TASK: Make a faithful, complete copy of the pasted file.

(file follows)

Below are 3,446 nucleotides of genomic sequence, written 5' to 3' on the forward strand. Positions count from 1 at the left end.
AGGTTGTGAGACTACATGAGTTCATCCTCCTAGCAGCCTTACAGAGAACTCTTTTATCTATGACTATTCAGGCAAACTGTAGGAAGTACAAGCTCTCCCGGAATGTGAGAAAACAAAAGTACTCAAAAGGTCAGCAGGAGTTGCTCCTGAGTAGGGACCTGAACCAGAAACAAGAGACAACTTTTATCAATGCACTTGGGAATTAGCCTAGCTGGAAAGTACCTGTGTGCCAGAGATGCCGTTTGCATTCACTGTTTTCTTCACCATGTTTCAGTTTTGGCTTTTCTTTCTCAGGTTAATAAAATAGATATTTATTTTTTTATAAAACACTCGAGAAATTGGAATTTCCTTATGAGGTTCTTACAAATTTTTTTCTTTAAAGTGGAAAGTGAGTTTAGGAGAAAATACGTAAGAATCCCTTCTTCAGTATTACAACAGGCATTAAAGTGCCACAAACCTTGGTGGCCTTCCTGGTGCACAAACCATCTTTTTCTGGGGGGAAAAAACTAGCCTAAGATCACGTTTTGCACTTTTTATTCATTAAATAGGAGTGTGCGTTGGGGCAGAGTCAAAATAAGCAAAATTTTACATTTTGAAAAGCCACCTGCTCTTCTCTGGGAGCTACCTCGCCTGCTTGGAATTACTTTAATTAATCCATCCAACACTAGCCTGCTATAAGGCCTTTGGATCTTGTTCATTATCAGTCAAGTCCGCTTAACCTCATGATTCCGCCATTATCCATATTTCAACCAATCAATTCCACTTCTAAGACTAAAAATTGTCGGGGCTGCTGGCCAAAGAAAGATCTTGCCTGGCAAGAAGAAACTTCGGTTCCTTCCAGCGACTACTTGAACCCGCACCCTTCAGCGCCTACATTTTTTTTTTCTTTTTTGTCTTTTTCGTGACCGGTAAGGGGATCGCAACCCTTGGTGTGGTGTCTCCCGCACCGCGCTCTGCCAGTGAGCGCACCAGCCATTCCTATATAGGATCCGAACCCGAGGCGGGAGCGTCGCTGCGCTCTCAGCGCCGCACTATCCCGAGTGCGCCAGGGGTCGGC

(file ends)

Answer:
Below are 3,446 nucleotides of genomic sequence, written 5' to 3' on the forward strand. Positions count from 1 at the left end.
AGGTTGTGAGACTACATGAGTTCATCCTCCTAGCAGCCTTACAGAGAACTCTTTTATCTATGACTATTCAGGCAAACTGTAGGAAGTACAAGCTCTCCCGGAATGTGAGAAAACAAAAGTACTCAAAAGGTCAGCAGGAGTTGCTCCTGAGTAGGGACCTGAACCAGAAACAAGAGACAACTTTTATCAATGCACTTGGGAATTAGCCTAGCTGGAAAGTACCTGTGTGCCAGAGATGCCGTTTGCATTCACTGTTTTCTTCACCATGTTTCAGTTTTGGCTTTTCTTTCTCAGGTTAATAAAATAGATATTTATTTTTTTATAAAACACTCGAGAAATTGGAATTTCCTTATGAGGTTCTTACAAATTTTTTTCTTTAAAGTGGAAAGTGAGTTTAGGAGAAAATACGTAAGAATCCCTTCTTCAGTATTACAACAGGCATTAAAGTGCCACAAACCTTGGTGGCCTTCCTGGTGCACAAACCATCTTTTTCTGGGGGGAAAAAACTAGCCTAAGATCACGTTTTGCACTTTTTATTCATTAAATAGGAGTGTGCGTTGGGGCAGAGTCAAAATAAGCAAAATTTTACATTTTGAAAAGCCACCTGCTCTTCTCTGGGAGCTACCTCGCCTGCTTGGAATTACTTTAATTAATCCATCCAACACTAGCCTGCTATAAGGCCTTTGGATCTTGTTCATTATCAGTCAAGTCCGCTTAACCTCATGATTCCGCCATTATCCATATTTCAACCAATCAATTCCACTTCTAAGACTAAAAATTGTCGGGGCTGCTGGCCAAAGAAAGATCTTGCCTGGCAAGAAGAAACTTCGGTTCCTTCCAGCGACTACTTGAACCCGCACCCTTCAGCGCCTACATTTTTTTTTTCTTTTTTGTCTTTTTCGTGACCGGTAAGGGGATCGCAACCCTTGGTGTGGTGTCTCCCGCACCGCGCTCTGCCAGTGAGCGCACCAGCCATTCCTATATAGGATCCGAACCCGAGGCGGGAGCGTCGCTGCGCTCTCAGCGCCGCACTATCCCGAGTGCGCCAGGGGTCGGC